LIBREVILLE: A tanker with 17 Georgian sailors onboard has been missing for a week off the coast of Gabon in the Gulf of Guinea, a notorious area for sea piracy, officials said Tuesday.
The ship “disappeared” from tracking screens on August 14, and the potential search area was between the Gabonese coast and the Sao Tome and Principe archipelago, a regional military source said.
Specialist websites list the 121-metre (396-feet) ship, the Pantelena, as a 7,000-tonne, 12-year-old dual-purpose oil or chemical tanker.
The vessel is Panamanian-flagged and owned by a Greek company, Lotus Shipping Co. Ltd.
Georgia’s foreign ministry in Tbilisi, in a statement issued last Friday, said there were concerns for 17 Georgian sailors onboard and a search operation was being conducted with the help of the British maritime authorities.
Gabon lies on the southern part of the Gulf of Guinea — the great bend in the coastline of West Africa — where pirates are a major problem for shipping.
The Pantelena “turned off its locator beacon,” a device that tracks a vessel’s position by satellite, the military source said, adding that “the first thing that pirates do when they board a ship is to cut off this beacon”.
But at this stage, it is premature to talk about an act of piracy because “it could be a simple transmission breakdown,” the source added.
A crew member aboard a ship sailing between Gabon’s capital Libreville and Port-Gentil, the country’s economic hub, told AFP: “We received a distress message over the radio and we alerted the Gabonese navy.”
A Gabonese navy official confirmed that it had “received an alert… about the Pantelena, but we didn’t have enough information to intervene.”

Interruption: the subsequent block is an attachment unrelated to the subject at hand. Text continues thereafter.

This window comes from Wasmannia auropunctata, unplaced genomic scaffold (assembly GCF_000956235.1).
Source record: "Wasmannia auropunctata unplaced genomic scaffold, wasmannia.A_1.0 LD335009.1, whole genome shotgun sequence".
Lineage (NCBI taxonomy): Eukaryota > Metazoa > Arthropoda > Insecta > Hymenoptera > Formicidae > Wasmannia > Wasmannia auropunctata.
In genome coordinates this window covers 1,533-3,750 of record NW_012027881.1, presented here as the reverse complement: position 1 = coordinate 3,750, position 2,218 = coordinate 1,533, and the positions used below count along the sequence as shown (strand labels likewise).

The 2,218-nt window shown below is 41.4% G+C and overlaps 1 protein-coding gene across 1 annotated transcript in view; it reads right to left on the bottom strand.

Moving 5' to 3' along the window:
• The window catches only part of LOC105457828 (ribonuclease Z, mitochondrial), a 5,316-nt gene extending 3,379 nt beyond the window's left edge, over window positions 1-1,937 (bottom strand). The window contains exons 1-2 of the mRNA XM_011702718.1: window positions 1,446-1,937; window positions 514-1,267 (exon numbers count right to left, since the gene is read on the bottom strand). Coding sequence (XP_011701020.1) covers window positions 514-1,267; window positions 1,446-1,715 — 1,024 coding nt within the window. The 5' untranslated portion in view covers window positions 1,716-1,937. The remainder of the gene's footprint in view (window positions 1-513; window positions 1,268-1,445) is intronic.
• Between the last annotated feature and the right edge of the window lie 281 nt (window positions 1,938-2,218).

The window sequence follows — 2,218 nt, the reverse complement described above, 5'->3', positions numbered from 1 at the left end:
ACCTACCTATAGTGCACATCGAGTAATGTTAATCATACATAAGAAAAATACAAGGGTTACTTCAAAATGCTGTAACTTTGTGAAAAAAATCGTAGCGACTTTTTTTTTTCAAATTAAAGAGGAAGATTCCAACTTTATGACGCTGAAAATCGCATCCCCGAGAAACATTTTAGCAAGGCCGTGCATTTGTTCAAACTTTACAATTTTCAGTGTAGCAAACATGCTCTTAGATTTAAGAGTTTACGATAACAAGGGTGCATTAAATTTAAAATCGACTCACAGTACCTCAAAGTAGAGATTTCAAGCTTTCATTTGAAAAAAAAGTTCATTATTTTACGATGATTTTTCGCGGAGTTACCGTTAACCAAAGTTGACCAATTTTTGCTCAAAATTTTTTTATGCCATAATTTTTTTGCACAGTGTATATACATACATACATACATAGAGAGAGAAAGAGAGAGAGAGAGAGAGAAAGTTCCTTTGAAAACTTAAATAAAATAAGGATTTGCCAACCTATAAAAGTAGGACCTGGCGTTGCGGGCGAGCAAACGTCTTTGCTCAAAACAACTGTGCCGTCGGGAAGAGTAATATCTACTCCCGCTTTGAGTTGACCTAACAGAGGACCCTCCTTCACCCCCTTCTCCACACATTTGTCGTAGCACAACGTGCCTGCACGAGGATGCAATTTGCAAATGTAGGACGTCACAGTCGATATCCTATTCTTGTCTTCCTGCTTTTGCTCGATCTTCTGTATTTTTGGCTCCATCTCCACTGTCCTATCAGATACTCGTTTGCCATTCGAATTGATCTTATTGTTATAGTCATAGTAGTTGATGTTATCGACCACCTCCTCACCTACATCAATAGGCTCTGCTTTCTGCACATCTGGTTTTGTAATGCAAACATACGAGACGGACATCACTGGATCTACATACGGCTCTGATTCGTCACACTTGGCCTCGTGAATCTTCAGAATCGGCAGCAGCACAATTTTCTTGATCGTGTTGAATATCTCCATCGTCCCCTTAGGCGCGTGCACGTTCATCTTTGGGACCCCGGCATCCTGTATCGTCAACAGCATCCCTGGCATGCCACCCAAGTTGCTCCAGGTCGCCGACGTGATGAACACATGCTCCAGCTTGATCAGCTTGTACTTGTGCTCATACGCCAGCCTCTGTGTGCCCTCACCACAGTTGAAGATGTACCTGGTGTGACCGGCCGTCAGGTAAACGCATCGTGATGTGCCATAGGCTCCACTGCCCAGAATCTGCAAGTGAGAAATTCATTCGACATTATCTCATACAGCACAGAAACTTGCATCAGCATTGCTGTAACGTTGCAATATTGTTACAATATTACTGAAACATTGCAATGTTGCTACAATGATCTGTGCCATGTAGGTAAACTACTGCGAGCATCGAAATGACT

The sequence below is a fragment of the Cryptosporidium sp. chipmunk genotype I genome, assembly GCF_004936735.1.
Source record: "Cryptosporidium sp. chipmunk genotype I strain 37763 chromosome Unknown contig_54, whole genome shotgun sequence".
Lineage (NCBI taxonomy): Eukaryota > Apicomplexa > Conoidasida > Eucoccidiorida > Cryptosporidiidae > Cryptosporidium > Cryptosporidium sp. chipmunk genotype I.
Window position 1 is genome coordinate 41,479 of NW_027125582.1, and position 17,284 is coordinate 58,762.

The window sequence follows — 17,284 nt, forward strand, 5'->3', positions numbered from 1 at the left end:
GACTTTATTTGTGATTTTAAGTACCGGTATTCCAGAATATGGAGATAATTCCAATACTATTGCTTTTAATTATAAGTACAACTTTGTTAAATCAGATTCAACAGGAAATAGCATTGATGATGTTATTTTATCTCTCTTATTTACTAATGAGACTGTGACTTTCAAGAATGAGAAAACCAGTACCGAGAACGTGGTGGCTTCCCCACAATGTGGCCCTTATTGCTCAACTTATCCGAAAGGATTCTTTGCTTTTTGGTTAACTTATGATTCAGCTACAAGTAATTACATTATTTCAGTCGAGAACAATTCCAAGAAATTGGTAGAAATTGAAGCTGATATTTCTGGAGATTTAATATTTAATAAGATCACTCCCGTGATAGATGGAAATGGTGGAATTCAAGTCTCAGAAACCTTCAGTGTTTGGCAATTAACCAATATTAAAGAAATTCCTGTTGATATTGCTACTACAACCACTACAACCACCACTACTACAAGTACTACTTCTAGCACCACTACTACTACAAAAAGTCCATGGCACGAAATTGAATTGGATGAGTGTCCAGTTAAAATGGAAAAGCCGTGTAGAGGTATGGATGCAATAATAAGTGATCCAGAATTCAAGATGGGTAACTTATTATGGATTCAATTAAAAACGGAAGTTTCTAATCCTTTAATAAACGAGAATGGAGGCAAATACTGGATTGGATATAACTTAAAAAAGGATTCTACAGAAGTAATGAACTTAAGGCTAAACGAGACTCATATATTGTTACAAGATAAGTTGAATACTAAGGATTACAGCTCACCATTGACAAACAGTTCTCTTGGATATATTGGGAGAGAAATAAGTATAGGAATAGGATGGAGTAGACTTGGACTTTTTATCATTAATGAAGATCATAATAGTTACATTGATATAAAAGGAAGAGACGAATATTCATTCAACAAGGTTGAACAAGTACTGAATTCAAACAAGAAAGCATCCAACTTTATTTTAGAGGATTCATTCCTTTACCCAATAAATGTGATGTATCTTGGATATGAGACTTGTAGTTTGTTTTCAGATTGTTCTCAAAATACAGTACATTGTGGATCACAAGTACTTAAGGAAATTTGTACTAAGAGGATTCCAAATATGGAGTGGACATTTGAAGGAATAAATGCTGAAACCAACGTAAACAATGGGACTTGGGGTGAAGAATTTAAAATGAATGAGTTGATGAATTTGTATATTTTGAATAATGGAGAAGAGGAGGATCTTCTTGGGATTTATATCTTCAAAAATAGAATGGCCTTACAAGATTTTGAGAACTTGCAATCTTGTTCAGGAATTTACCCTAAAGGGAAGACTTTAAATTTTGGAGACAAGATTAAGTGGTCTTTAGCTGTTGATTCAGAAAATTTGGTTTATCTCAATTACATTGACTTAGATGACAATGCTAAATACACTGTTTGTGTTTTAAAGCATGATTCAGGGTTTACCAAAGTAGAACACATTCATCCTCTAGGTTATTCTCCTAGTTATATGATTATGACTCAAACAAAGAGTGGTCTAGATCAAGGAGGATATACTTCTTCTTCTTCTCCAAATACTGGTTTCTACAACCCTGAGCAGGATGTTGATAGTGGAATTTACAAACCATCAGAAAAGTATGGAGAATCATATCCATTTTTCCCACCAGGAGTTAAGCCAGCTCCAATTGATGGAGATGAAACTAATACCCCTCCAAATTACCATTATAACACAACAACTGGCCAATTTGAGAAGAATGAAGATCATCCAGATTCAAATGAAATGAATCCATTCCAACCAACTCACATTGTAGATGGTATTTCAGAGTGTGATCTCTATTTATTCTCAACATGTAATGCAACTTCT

In Sao Tome and Principe, which is located about 260 kilometres (160 miles) from Gabon, the commander of the local coastguard, Joao Idalecio, said it had dispatched a patrol vessel with a crew of 30 to search for the tanker.
Maritime security is a major concern in the Gulf of Guinea, with more than 5,700 kilometres of coastline and 17 countries from Senegal to Angola, as it has become an epicentre of piracy since 2016 after the pirate threat diminished off the coast of Somalia.
In February, the MT Marine Express, a Panama-registered tanker with 13,500 tonnes of gasoline, was seized with its crew as it was anchored off Benin. The ship and crew were freed several days later.
Last month, the International Maritime Bureau (IMB) said that its specialist piracy reporting centre had recorded 107 incidents worldwide in the first six months of 2018.
“All 25 crew kidnappings reported this year have occurred over six incidents in the Gulf of Guinea, highlighting the higher risks in this area,” the IMB said.
However, the true number of incidents in the Gulf of Guinea is believed to be “significantly higher,” its report added.
The pirates’ mode of operation has also evolved from so-called “bunkering” — theft of material on the boat — “to an increase in the taking of hostages for ransom,” a Gabonese patrol commander Gael Mbanda told AFP in February.